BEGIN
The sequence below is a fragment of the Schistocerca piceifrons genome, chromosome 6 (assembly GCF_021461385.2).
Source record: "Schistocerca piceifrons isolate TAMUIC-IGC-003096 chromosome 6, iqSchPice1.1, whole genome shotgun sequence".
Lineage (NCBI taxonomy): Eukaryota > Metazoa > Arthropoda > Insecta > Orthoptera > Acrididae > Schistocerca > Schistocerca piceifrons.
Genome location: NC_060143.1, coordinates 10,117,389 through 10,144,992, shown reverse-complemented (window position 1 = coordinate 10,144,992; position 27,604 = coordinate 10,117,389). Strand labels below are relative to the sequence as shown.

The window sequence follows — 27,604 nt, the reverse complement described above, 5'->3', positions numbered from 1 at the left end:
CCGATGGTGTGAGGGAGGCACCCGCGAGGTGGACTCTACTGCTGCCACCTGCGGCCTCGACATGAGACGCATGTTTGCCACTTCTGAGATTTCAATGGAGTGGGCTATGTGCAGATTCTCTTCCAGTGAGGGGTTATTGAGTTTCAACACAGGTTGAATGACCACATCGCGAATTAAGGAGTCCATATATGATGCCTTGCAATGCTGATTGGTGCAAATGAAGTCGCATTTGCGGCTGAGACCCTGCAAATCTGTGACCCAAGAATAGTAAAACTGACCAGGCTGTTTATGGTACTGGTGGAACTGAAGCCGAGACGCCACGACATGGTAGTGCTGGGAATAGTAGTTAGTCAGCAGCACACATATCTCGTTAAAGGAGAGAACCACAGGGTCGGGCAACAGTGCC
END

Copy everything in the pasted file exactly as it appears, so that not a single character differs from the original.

The sequence below is a fragment of the Schistocerca piceifrons genome, chromosome 6 (assembly GCF_021461385.2).
Source record: "Schistocerca piceifrons isolate TAMUIC-IGC-003096 chromosome 6, iqSchPice1.1, whole genome shotgun sequence".
Lineage (NCBI taxonomy): Eukaryota > Metazoa > Arthropoda > Insecta > Orthoptera > Acrididae > Schistocerca > Schistocerca piceifrons.
Genome location: NC_060143.1, coordinates 10,117,389 through 10,144,992, shown reverse-complemented (window position 1 = coordinate 10,144,992; position 27,604 = coordinate 10,117,389). Strand labels below are relative to the sequence as shown.

The window sequence follows — 27,604 nt, the reverse complement described above, 5'->3', positions numbered from 1 at the left end:
CCGATGGTGTGAGGGAGGCACCCGCGAGGTGGACTCTACTGCTGCCACCTGCGGCCTCGACATGAGACGCATGTTTGCCACTTCTGAGATTTCAATGGAGTGGGCTATGTGCAGATTCTCTTCCAGTGAGGGGTTATTGAGTTTCAACACAGGTTGAATGACCACATCGCGAATTAAGGAGTCCATATATGATGCCTTGCAATGCTGATTGGTGCAAATGAAGTCGCATTTGCGGCTGAGACCCTGCAAATCTGTGACCCAAGAATAGTAAAACTGACCAGGCTGTTTATGGTACTGGTGGAACTGAAGCCGAGACGCCACGACATGGTAGTGCTGGGAATAGTAGTTAGTCAGCAGCACACATATCTCGTTAAAGGAGAGAACCACAGGGTCGGGCAACAGTGCC